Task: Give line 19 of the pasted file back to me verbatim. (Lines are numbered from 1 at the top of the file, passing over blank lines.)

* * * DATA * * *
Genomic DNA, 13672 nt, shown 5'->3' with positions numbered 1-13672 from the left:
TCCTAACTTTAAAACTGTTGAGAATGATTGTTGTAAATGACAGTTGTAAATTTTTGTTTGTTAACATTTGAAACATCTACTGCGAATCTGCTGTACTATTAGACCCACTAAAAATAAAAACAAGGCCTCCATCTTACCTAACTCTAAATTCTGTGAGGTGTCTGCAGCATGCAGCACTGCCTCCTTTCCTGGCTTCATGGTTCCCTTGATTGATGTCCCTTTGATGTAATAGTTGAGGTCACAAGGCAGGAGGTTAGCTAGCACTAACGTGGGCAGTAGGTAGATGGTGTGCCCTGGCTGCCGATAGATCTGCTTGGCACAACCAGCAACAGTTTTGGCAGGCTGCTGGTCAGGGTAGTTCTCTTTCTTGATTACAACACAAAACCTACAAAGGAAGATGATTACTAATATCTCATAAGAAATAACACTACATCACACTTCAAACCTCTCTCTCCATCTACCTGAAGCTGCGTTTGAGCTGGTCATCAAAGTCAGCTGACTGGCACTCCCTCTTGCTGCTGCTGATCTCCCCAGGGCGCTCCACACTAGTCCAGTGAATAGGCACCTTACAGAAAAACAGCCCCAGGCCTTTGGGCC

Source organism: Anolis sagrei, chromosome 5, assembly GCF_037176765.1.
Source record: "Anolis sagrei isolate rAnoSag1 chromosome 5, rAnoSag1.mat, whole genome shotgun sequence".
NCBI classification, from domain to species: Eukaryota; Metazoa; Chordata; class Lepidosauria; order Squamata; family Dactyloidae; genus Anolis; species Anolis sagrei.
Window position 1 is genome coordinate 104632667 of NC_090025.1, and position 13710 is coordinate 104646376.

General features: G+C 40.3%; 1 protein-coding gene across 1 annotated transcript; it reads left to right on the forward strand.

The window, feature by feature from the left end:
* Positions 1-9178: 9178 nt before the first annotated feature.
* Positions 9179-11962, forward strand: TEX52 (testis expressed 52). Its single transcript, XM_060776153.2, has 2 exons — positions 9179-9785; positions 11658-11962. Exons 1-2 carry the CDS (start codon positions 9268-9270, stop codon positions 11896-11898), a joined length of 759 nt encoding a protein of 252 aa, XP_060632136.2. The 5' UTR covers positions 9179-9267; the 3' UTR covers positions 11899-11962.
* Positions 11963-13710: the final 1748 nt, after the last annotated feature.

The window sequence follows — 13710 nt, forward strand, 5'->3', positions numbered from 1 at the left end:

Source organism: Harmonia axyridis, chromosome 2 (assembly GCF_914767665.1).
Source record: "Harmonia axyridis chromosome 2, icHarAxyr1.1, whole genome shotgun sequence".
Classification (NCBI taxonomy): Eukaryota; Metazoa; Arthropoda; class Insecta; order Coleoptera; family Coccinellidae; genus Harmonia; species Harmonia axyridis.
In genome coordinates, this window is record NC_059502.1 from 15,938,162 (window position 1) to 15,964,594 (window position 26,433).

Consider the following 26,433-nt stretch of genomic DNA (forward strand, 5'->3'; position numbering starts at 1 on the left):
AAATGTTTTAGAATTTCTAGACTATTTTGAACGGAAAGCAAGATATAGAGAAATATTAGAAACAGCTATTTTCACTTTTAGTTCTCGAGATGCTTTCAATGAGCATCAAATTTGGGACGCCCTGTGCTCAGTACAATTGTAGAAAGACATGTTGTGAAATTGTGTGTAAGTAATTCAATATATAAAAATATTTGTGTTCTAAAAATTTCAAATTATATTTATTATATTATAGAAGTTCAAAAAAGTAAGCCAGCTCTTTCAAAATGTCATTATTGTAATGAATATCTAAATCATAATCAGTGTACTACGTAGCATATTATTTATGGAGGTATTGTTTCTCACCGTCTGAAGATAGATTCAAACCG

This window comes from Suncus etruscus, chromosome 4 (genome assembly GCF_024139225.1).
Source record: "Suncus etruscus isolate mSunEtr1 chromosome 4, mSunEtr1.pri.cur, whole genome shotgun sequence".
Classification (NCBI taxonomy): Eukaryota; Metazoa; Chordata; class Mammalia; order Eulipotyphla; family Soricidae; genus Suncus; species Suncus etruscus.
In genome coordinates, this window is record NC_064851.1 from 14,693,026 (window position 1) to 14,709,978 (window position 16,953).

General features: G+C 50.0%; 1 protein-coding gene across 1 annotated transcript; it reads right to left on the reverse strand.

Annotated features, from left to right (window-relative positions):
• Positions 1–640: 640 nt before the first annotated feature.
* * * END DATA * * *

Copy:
This window comes from Suncus etruscus, chromosome 4 (genome assembly GCF_024139225.1).